The band Green Death doesn’t know it yet, but we’ve been on one heck of an adventure together over the last two weeks. It is the end of December, and every year at this time I, like so many other people, look back at all of the great music that contributed to destroying my eardrums this year. I was just about ready to call it a day on 2013, and was already looking forward to what the new year has in store, when all of the sudden my main man Myron asked me if I wanted to check out this band out of Des Moines, Iowa, called Green Death, and their new album “The Deathening?” I happily agreed.
After my first go around with the album, I knew I enjoyed it, but I rarely write a review after just one listen, so my ears made an appointment with my headphones for early next morning. Not so fast! On December 22nd, I was awakened by the sounds of branches crashing around my house caused by a huge ice storm, which eventually caused thousands of people in the Lansing, Michigan area, including me, to lose power. With the temperature and trees still falling, the family and I decided to abandon ship. Later the following day I had my first opportunity to slip on headphones again and soak in what “The Deathening” has to offer.
The opening track, “From the Depths,” gives us the guttural sounds of a creature trapped in the sewers calling out for blood. The next track, “Green Death,” is a 1:13 thrash metal lightning strike and a warning from vocalist Sol “Bates” Bale of the monster to come. The album is shredded with amazing guitar riffs from start to finish by lead guitarist Erich Tran, rhythm guitarist Mark “Sparky” Reinking and bassist Parker Willis. From the old school thrash in “Split the Skies” to the grinding slower pace of “Skeleton Man,” to the short brutal death metal “Possessions,” featuring the backing vocals of former lead vocalist of Slipknot, Anders Colsefni.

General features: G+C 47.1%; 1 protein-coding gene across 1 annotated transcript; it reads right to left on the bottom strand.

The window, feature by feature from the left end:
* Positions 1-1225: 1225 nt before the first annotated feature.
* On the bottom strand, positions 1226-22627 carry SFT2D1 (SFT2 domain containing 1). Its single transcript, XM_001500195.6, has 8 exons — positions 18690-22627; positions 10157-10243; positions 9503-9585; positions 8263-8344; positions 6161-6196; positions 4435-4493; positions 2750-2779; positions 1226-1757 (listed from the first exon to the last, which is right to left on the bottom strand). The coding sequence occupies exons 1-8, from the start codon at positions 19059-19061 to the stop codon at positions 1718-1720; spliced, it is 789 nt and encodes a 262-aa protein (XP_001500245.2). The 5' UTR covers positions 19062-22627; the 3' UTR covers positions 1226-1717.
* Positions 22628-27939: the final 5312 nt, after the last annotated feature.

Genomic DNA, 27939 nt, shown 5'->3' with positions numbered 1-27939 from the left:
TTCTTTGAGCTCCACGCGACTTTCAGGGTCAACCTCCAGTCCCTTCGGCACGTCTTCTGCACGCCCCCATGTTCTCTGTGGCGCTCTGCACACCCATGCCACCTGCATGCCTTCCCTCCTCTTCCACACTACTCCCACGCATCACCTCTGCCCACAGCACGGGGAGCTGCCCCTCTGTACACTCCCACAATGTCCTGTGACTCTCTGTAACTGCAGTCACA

“The Devils Hand/Bathed in Black” shows the band’s range by slowing down the pace with a taste of doom and gothic metal. “S.T.B.,” aka Split the Basket, is a tribute to the band’s local favorite restaurant “Zombie Burger.” I have to check this place out and order a Walking Ched Burger and an Undead Guy BBQ Burger.
Now, if the first half of the album sounds good, the 2nd half left such an impression on me that it haunted my dreams. Let me explain: On Xmas day I was hit hard with the flu, and the only thing that felt good for the next three days was sleep. While in dreamland there were times I was running through hallways with the blasting beat drumming of Erich Tran in the background, all the while being chased by “Death Monks.” If that wasn’t scary enough, I must have had the imagery of the album cover stuck in my head. It depicts a massive ktulu like creature on the verge of destroying skyscrapers, and I was some how placed in the middle of the city with nowhere to hide and debris falling all around. All I could remember when I awoke from my nightmare, sitting in the dark, was the heavy as hell thrashing and the bloodthirsty assault to my ears in “Creature Feature” and the title track “The Deathening.” I closed my eyes wishing for sleep to transport me back to the nightmare realm.
Eight and a half days later, the power has been restored to my neighborhood and I feel 90% better. “The Deathening” is still in heavy rotation on my ipod because Green Death offers up an incredible range of Thrash, Death, Doom and Punk. The song “Green Death” warned listeners of lurking monsters. Well I’m here with a warning that GREEN DEATH AWAITS YOU ALL!